How Qlik Helped the Canadian Association of Journalists Visualize the Results of Their Diversity Survey

I am lucky enough to lead the Demo and Innovation team at Qlik. Occasionally, we partner with organizations outside of Qlik to help them better tell their stories through data visualizations. For our most recent project, an old friend of ours reached out to us to gauge our interest in helping his organization, the Canadian Association of Journalists (CAJ), visualize the results of their first-ever Diversity Survey.

The Canadian Association of Journalists (CAJ) is an independent, not-for-profit organization that, for over 40 years, has provided vital advocacy and professional development for journalists across Canada.

Earlier this year, the team at CAJ launched their inaugural Canadian Newsroom Diversity Survey. This survey is Canada’s first representative survey of diversity in media. The survey was sent to the editor-in-chief, or their equivalent, at radio, television, digital, and print outlets across Canada. 3,873 journalists working in 209 newsrooms are included in the survey results.

We broke the results up into 4 sections:

Journalists Mix by Different Characteristics (Race, Gender, Job Role)

In this section, we visualized the breakdown of journalists who reported their race as White (75%), Asian (10%), Indigenous (6%), Mixed Race (3%), Black (3%), Middle Eastern (2%), or Latin (1%). Users can visualize any combination of the three available characteristics.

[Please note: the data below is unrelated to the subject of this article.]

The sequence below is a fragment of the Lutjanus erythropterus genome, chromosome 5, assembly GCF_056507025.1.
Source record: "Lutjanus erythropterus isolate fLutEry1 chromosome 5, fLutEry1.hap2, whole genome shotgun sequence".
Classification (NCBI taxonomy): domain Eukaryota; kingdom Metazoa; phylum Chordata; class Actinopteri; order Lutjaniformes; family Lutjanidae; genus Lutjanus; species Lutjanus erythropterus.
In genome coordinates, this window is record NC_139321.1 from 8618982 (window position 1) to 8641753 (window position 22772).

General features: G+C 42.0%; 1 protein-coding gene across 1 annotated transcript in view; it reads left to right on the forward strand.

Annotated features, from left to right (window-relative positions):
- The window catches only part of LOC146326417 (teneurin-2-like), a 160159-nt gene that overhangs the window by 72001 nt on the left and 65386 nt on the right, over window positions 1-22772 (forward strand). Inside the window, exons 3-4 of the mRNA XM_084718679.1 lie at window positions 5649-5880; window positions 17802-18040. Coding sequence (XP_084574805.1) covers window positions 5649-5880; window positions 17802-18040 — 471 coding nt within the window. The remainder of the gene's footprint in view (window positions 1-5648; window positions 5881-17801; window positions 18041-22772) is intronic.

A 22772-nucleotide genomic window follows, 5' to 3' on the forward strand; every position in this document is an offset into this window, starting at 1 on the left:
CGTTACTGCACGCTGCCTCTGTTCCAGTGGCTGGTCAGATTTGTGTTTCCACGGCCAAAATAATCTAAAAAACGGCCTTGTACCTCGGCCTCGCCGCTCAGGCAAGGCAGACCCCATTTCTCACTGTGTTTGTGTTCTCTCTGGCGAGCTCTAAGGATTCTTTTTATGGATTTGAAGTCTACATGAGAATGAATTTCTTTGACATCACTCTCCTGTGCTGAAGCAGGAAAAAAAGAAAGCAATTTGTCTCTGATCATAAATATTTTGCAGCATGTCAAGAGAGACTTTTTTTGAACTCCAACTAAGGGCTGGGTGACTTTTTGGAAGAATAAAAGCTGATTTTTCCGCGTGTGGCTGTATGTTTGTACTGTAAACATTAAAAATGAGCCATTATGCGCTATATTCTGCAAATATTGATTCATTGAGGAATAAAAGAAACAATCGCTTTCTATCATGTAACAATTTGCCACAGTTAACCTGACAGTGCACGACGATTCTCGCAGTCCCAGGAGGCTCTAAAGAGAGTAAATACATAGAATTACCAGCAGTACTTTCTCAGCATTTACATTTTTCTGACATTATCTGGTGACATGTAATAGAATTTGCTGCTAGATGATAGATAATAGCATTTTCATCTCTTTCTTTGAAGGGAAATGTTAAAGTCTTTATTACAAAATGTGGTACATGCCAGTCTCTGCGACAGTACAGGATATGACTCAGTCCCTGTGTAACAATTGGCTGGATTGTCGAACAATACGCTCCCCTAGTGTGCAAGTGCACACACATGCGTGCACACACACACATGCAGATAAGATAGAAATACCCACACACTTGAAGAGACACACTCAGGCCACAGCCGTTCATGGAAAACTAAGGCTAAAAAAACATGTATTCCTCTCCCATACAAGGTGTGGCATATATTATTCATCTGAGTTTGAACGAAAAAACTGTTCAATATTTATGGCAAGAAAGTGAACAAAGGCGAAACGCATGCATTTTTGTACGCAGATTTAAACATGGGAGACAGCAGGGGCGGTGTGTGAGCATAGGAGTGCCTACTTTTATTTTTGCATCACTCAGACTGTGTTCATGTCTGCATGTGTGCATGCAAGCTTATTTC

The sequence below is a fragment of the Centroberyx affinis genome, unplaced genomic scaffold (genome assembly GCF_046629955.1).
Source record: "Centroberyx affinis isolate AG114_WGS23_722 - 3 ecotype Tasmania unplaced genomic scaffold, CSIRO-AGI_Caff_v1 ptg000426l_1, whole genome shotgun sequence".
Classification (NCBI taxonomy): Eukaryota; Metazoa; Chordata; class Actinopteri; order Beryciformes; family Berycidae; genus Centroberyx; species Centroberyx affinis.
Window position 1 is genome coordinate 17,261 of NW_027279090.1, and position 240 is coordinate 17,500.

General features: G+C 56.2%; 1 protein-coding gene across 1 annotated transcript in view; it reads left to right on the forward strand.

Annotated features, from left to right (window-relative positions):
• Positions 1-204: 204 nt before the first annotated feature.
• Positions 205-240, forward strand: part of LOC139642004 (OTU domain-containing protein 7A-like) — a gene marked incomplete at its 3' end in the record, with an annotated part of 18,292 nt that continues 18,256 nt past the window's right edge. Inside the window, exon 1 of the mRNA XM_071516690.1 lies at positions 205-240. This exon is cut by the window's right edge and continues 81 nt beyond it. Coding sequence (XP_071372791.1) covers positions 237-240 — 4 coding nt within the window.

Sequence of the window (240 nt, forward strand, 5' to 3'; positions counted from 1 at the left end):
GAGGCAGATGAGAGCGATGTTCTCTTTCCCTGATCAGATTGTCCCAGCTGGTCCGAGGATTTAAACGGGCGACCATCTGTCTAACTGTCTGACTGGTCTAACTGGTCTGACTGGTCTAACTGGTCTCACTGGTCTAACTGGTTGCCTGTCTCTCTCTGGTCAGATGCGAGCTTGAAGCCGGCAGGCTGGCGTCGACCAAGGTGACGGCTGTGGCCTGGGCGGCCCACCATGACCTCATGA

Individual Newsroom Results by Audience

In this section, we compare the representation in an individual newsroom versus the audience that they serve. The data can be shown by race or by gender. Those newsrooms who fall in the middle are more representative of their audience than those newsrooms on the far left or far right. By hovering over the individual bubbles, users can see the breakdown of the newsroom.

Newsroom Leadership vs. Staff

In this section, we compared the percentage of supervisors who identified as Visible Minority or Indigenous to the percentage of Visible Minority and/or Indigenous staff. Those newsrooms closest to the reference line have a close or equal proportion. This chart can be shown by race and gender. By hovering over the bubbles, users can see the detailed results for a newsroom.

Top 3 Journalists

For this section, we are showing the results to the question asked to newsrooms regarding if they had a Visible Minority or Indigenous journalist in the top-three editorial position (e.g., editor-in-chief; executive producer; deputy editor).

Not to get all technical but, if you were wondering, the mashup itself was built using React.js. We used Enigma.js to easily connect to the underlying Qlik Sense app, Nebula.js to integrate the custom visualizations on top of Qlik’s Associative Engine, Picasso.js charting library to build the charts, and d3’s “force” module to simulate physical force between the bubbles.

Integrating all this technology, we were able to bring the survey results to life and allow the journalists to understand the current landscape of diversity within their industry. The mashup can be viewed here.

@Qlik helps the Canadian Association of Journalists (CAJ) visualize results of @CAJ's first-ever #Diversity Survey.

 

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